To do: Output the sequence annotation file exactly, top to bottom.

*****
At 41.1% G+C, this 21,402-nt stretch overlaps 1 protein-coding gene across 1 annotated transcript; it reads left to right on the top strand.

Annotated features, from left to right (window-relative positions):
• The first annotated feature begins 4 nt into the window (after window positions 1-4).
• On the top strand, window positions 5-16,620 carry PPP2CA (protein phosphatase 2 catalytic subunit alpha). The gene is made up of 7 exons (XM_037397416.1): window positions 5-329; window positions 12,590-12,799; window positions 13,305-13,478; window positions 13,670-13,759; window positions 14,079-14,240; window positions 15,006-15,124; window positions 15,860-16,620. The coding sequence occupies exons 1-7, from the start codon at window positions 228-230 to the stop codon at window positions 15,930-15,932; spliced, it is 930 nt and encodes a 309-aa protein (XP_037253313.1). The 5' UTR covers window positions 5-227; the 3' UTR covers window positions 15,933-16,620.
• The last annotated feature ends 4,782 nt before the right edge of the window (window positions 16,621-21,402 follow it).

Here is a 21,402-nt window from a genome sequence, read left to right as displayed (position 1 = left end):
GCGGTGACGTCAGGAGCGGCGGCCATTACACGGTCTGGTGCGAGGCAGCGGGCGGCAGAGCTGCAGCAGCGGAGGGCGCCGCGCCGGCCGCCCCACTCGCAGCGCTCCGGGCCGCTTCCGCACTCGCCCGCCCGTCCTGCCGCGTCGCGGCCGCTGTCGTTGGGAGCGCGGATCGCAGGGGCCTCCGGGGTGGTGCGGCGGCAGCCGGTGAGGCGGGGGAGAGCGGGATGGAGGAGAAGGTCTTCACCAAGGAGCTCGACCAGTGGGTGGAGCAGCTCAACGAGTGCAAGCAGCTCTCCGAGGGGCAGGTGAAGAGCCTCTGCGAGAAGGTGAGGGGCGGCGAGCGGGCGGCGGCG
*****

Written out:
At 41.1% G+C, this 21,402-nt stretch overlaps 1 protein-coding gene across 1 annotated transcript; it reads left to right on the top strand.

Annotated features, from left to right (window-relative positions):
• The first annotated feature begins 4 nt into the window (after window positions 1-4).
• On the top strand, window positions 5-16,620 carry PPP2CA (protein phosphatase 2 catalytic subunit alpha). The gene is made up of 7 exons (XM_037397416.1): window positions 5-329; window positions 12,590-12,799; window positions 13,305-13,478; window positions 13,670-13,759; window positions 14,079-14,240; window positions 15,006-15,124; window positions 15,860-16,620. The coding sequence occupies exons 1-7, from the start codon at window positions 228-230 to the stop codon at window positions 15,930-15,932; spliced, it is 930 nt and encodes a 309-aa protein (XP_037253313.1). The 5' UTR covers window positions 5-227; the 3' UTR covers window positions 15,933-16,620.
• The last annotated feature ends 4,782 nt before the right edge of the window (window positions 16,621-21,402 follow it).

Here is a 21,402-nt window from a genome sequence, read left to right as displayed (position 1 = left end):
GCGGTGACGTCAGGAGCGGCGGCCATTACACGGTCTGGTGCGAGGCAGCGGGCGGCAGAGCTGCAGCAGCGGAGGGCGCCGCGCCGGCCGCCCCACTCGCAGCGCTCCGGGCCGCTTCCGCACTCGCCCGCCCGTCCTGCCGCGTCGCGGCCGCTGTCGTTGGGAGCGCGGATCGCAGGGGCCTCCGGGGTGGTGCGGCGGCAGCCGGTGAGGCGGGGGAGAGCGGGATGGAGGAGAAGGTCTTCACCAAGGAGCTCGACCAGTGGGTGGAGCAGCTCAACGAGTGCAAGCAGCTCTCCGAGGGGCAGGTGAAGAGCCTCTGCGAGAAGGTGAGGGGCGGCGAGCGGGCGGCGGCG